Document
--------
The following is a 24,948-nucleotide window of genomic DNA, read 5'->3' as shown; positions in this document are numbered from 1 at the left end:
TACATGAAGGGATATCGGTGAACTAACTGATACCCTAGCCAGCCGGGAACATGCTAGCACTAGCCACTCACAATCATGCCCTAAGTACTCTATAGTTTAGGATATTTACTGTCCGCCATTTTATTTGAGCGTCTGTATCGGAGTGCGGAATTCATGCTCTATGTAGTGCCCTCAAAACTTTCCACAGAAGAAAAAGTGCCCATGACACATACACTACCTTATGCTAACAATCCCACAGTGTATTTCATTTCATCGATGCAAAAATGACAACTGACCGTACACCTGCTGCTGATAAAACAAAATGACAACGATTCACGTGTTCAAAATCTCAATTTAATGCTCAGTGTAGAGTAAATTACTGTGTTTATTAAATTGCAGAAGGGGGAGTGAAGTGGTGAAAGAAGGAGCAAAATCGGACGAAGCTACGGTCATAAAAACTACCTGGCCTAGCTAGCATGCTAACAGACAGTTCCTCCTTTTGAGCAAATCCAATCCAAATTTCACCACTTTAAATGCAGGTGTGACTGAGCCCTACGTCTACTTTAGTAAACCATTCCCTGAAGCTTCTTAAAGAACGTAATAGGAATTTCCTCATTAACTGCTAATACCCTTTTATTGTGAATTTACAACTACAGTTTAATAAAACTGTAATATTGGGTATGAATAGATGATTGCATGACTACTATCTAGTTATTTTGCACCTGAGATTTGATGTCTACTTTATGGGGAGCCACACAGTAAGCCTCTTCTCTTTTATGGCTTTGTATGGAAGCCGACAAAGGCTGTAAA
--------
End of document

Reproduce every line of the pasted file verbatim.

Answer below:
The following is a 24,948-nucleotide window of genomic DNA, read 5'->3' as shown; positions in this document are numbered from 1 at the left end:
TACATGAAGGGATATCGGTGAACTAACTGATACCCTAGCCAGCCGGGAACATGCTAGCACTAGCCACTCACAATCATGCCCTAAGTACTCTATAGTTTAGGATATTTACTGTCCGCCATTTTATTTGAGCGTCTGTATCGGAGTGCGGAATTCATGCTCTATGTAGTGCCCTCAAAACTTTCCACAGAAGAAAAAGTGCCCATGACACATACACTACCTTATGCTAACAATCCCACAGTGTATTTCATTTCATCGATGCAAAAATGACAACTGACCGTACACCTGCTGCTGATAAAACAAAATGACAACGATTCACGTGTTCAAAATCTCAATTTAATGCTCAGTGTAGAGTAAATTACTGTGTTTATTAAATTGCAGAAGGGGGAGTGAAGTGGTGAAAGAAGGAGCAAAATCGGACGAAGCTACGGTCATAAAAACTACCTGGCCTAGCTAGCATGCTAACAGACAGTTCCTCCTTTTGAGCAAATCCAATCCAAATTTCACCACTTTAAATGCAGGTGTGACTGAGCCCTACGTCTACTTTAGTAAACCATTCCCTGAAGCTTCTTAAAGAACGTAATAGGAATTTCCTCATTAACTGCTAATACCCTTTTATTGTGAATTTACAACTACAGTTTAATAAAACTGTAATATTGGGTATGAATAGATGATTGCATGACTACTATCTAGTTATTTTGCACCTGAGATTTGATGTCTACTTTATGGGGAGCCACACAGTAAGCCTCTTCTCTTTTATGGCTTTGTATGGAAGCCGACAAAGGCTGTAAA